Medical students must complete extensive education and training to become board-certified dermatologists. Their journey begins by completing a bachelor's degree from an accredited university. Students interested in becoming medical professionals tend to major in a science, health or math-related field. It is strongly advised that college students seeking a path in the medical field take courses in the sciences and mathematics in preparation for the Medical College Admission Test (MCAT) and medical school. Medical school requires four intense years of schooling, and students develop knowledge in clinical medicine and hands-on patient care. The first two years focus on basic science concepts and medical education. The last two years of medical school are generally spent working directly with patients.
Formal training in dermatology doesn't begin until after graduation, though the American Academy of Dermatology provides a series of self-learning modules for medical students who wish to grasp the basics of the discipline. Medical school graduates must spend one year's internship in general medical practice, before completing a three-year residency in dermatology. Residency provides the newly-minted doctor with opportunities to learn dermatological diagnosis and treatment under the supervision and mentorship of experienced practitioners. Successful completion of a residency entitles the new physician to write the board examinations and be certified as a dermatologist. Some will also spend an additional fellowship year learning dermatopathology or pediatric dermatology.
Dermatologists must be emotionally stable, motivated to serve others, able to work long hours, and willing to engage in lifelong learning. Compassion for patients and good communication, organization, and problem-solving skills are key. Dermatologists should also be detail oriented, manually dexterous, and patient when dealing with individuals or young children who are anxious about treatments. During patient visits, dermatologists take medical histories and use a dermoscope, or magnifying or illuminated device, to detect abnormalities or malignancies. They might use diagnostic techniques, such as biopsies, to identify diseases and determine appropriate therapies. Areas of specialization include cosmetic dermatology, pediatric dermatology, and dermatopathology (also known as the study of skin diseases).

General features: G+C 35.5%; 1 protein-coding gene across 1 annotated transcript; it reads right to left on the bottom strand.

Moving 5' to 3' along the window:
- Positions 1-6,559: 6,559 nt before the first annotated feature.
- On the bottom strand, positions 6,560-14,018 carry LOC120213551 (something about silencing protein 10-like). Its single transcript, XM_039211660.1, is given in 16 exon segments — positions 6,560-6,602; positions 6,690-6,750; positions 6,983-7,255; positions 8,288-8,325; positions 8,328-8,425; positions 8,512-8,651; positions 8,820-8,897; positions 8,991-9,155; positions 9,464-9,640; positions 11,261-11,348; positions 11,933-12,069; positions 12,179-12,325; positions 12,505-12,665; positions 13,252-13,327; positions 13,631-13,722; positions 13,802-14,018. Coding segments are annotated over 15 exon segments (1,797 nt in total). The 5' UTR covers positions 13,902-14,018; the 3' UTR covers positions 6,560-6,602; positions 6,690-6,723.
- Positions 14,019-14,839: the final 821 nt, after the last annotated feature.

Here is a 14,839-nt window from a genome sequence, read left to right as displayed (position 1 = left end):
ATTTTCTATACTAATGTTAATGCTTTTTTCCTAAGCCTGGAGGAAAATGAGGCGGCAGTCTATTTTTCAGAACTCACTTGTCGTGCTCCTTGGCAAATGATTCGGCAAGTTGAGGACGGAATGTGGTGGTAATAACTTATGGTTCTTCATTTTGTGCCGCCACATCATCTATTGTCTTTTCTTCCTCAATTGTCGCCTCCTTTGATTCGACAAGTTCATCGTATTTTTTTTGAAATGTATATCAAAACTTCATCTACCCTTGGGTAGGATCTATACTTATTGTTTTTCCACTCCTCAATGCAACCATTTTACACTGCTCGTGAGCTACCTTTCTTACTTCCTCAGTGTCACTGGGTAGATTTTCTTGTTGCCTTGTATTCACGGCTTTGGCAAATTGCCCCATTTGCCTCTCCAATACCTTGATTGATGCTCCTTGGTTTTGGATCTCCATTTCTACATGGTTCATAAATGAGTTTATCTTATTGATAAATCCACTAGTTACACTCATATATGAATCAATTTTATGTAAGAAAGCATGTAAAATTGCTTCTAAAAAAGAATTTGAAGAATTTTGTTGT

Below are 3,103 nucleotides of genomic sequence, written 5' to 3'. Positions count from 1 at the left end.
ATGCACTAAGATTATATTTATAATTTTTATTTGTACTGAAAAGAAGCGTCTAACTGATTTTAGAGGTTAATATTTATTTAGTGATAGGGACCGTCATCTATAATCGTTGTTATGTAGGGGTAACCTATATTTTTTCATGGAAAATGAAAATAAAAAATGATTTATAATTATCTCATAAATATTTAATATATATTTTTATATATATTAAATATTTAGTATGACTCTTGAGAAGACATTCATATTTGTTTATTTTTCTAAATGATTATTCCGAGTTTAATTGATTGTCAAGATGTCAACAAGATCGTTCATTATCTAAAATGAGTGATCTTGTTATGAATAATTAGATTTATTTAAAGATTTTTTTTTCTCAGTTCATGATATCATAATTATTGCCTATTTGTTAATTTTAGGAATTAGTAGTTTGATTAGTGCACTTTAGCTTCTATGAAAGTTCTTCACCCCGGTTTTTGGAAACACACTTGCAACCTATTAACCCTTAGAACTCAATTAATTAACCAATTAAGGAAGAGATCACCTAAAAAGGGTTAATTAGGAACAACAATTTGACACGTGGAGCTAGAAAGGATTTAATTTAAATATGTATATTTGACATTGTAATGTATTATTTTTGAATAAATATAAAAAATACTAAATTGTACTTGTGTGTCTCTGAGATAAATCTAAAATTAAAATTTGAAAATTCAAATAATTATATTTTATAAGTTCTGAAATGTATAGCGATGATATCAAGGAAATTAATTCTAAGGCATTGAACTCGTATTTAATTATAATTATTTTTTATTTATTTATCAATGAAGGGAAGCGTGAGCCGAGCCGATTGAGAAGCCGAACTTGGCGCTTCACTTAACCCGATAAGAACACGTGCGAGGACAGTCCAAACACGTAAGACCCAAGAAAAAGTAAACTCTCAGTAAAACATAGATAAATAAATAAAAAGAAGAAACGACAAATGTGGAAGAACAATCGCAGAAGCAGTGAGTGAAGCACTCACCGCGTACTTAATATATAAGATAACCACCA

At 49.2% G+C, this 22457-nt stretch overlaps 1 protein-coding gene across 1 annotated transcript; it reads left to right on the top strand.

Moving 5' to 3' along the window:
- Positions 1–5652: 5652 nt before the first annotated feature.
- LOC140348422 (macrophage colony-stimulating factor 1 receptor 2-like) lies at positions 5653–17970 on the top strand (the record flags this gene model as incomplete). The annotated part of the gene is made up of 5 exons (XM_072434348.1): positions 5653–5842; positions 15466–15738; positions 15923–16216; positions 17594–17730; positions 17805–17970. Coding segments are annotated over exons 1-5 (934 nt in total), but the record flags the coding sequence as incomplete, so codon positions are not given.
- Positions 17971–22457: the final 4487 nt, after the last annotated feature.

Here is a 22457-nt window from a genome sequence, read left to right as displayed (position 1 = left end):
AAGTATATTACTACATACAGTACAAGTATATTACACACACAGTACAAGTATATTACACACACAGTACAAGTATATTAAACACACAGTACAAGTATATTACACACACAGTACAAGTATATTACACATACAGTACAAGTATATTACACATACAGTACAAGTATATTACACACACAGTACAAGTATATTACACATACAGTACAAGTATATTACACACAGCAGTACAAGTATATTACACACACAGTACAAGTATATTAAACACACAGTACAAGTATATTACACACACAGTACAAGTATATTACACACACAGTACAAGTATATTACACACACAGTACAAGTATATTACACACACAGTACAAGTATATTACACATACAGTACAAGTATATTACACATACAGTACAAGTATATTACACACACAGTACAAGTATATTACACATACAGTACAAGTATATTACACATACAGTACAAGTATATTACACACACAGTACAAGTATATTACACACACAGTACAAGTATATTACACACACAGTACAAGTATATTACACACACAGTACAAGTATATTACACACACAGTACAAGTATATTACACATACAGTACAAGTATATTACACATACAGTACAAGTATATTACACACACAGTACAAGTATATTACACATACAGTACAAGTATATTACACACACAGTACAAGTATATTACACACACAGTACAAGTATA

CAREER AND SALARY OUTLOOK
The 12-year process of becoming a dermatologist requires a significant commitment of the student's physical, mental, emotional and financial resources. It's only natural to wonder how large a reward waits at the end of this long road. Career opportunities for physicians and surgeons in general were predicted to grow by 7% nationwide from 2018 to 2028, which was faster than the average for all occupations, according to the U.S. Bureau of Labor Statistics (BLS). The average Dermatologist salary in the United States is $299,000 as of August 27, 2020, but the range typically falls between $254,500 and $348,500. Salary ranges can vary widely depending on many important factors, including education, certifications, additional skills, the number of years you have spent in your profession.
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There are lots of ways you are able to work with skin and health care. You can become a dermatology ( a doctor that treats skin, hair and nail conditions), you can be a physician assistant or nurse practioner and work for a dermatologist. You can also be a medical assistant or nurse for a dermatologist or if you just wanted to do cosmetics, you can look into become an esthetician.
To become a dermatologist you need to graduate from college and then go to medical school for 4 years. Then after medical school you will enter a residency program for 3 years.
A Nurse practioner and PA go to school for 2-3 years after college and then they are able to work for a dermatologist.
There are many great options to look into. I recommend shadowing all of these careers and see which you like best.